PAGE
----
The trial of the alleged killers of former Lebanese prime minister Rafiq Hariri will open on January 16, three days later than originally planned because of a Muslim holiday, the UN-backed tribunal said Tuesday.
The decision was made after consulting the parties to the case at the trial chamber's last public hearing in The Hague.
Four members of militant Shiite group Hezbollah are to be tried in absentia for the suicide bombing that killed billionaire Hariri and 22 others on the Beirut seafront in 2005.
A fifth wanted suspect, Hassan Habib Merhi, was indicted in October after a pre-trial judge confirmed that he was "accused of being involved in the 14 February 2005 attack".
Signup to our newsletter and follow us on Facebook and Twitter!
The trial will start at 9:30 am (0830 GMT) with opening statements by the prosecutor, the legal representatives of the victims participating in the proceedings, as well as opening statements, if any, for the defence.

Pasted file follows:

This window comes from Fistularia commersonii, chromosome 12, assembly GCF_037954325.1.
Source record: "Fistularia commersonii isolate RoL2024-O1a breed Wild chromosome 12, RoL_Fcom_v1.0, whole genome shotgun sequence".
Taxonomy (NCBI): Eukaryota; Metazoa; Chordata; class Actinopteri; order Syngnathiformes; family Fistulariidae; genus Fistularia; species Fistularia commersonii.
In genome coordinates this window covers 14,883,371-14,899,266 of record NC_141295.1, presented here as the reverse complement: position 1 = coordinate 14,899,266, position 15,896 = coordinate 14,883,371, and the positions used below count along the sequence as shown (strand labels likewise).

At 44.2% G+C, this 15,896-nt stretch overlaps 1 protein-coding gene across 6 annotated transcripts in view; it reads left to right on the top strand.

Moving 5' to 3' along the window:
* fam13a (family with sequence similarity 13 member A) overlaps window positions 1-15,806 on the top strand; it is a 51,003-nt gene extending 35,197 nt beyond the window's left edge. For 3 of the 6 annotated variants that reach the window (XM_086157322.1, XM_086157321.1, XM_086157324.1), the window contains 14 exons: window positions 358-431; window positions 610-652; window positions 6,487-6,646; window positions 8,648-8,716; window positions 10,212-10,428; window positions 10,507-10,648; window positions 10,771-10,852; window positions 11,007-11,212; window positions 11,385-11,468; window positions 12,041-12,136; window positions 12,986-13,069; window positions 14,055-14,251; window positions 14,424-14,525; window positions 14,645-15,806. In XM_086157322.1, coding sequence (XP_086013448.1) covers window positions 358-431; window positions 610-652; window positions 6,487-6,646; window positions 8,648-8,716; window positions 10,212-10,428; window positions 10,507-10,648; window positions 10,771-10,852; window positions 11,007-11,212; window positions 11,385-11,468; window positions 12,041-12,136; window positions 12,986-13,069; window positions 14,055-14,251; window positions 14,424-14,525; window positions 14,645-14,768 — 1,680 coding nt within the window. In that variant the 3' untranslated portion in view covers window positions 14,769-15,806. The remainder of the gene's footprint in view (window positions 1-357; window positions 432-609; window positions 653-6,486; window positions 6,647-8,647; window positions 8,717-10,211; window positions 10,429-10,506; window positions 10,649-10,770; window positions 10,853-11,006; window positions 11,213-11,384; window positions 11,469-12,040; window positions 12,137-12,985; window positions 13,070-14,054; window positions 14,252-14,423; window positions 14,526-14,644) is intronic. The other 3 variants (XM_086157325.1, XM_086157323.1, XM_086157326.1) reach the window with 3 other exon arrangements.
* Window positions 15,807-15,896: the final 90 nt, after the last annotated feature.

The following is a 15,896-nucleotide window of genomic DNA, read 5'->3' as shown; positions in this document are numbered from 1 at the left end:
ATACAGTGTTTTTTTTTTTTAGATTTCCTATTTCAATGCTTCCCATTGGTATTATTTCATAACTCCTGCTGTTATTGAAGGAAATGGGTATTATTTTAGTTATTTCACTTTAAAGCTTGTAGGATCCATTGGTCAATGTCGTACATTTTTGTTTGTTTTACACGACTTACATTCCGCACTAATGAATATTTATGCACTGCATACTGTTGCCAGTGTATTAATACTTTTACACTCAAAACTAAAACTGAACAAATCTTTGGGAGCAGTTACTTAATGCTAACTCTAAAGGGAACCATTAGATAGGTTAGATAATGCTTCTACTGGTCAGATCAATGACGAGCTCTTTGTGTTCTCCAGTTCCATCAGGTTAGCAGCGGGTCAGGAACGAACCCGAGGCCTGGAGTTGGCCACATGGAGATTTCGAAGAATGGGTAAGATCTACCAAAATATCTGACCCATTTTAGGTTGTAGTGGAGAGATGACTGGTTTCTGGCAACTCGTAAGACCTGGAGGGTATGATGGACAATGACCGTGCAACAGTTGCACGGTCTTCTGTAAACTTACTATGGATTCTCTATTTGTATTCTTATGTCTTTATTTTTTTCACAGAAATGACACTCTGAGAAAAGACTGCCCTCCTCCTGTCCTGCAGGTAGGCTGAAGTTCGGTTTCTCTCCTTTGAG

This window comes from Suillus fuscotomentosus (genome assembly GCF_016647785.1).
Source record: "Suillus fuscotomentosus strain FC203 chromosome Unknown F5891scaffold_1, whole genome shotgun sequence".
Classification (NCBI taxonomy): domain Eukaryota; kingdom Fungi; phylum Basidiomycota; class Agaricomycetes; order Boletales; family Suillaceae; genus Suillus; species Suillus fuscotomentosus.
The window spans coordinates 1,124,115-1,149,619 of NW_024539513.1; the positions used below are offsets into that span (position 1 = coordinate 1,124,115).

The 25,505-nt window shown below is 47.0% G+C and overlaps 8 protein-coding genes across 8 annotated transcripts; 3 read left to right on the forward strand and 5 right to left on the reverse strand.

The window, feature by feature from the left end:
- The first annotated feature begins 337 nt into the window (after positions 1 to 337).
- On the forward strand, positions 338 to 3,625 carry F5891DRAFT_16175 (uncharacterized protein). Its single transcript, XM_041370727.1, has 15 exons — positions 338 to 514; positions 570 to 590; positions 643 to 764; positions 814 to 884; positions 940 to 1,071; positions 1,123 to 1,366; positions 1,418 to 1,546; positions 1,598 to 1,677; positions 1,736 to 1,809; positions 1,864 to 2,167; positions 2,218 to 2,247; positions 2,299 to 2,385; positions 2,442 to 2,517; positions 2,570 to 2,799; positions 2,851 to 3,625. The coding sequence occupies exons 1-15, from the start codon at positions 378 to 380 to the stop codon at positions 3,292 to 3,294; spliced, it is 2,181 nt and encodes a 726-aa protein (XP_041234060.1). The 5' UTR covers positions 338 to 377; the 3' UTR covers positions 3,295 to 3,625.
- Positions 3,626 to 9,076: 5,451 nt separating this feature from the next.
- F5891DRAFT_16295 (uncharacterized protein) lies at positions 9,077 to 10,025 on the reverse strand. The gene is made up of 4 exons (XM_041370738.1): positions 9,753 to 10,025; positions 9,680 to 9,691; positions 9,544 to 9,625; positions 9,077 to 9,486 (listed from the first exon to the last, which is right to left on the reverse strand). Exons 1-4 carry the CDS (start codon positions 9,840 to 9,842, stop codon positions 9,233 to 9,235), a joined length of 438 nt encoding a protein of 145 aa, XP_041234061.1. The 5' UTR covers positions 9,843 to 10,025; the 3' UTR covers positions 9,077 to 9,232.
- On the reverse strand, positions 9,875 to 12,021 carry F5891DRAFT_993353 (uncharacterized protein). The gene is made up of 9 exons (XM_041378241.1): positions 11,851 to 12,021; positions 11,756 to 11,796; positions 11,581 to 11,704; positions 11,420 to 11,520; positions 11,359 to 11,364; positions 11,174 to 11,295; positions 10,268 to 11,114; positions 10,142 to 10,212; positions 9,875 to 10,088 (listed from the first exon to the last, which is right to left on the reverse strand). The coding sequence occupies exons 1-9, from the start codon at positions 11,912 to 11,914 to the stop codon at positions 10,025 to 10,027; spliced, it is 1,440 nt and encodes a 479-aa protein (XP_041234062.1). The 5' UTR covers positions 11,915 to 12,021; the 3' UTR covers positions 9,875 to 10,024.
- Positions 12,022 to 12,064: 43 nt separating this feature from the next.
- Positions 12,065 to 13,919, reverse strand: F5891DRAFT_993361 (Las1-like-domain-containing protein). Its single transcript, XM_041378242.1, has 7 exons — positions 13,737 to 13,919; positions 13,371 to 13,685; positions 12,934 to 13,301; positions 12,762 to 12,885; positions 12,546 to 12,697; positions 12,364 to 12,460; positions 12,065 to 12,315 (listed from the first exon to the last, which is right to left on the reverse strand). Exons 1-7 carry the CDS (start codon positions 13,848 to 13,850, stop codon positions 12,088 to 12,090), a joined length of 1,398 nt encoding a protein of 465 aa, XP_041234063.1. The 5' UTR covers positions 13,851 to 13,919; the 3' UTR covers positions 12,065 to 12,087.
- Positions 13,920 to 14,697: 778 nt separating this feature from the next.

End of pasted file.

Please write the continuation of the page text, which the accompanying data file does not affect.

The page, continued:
The trial chamber also announced that there would be a pre-trial conference on January 9.
The start of the trial was postponed as January 13 coincides with celebrations marking the birth of the Prophet Mohammed, a public holiday in Lebanon.
The Special Tribunal for Lebanon issued warrants against four accused -- Mustafa Badreddine, Salim Ayyash, Hussein Oneissi, and Assad Sabra -- in June 2011, and Interpol has issued a "red notice" for the suspects but none has been arrested so far.
Hezbollah's leader Hassan Nasrallah has dismissed the tribunal as a US-Israeli conspiracy, vowing that none of the suspects will be arrested.
Hariri, from Lebanon's Sunni minority, was opposed to the Syrian occupation of Lebanon, while Shiite Hezbollah is closely linked to Damascus. The group adamantly denies responsibility for the attack.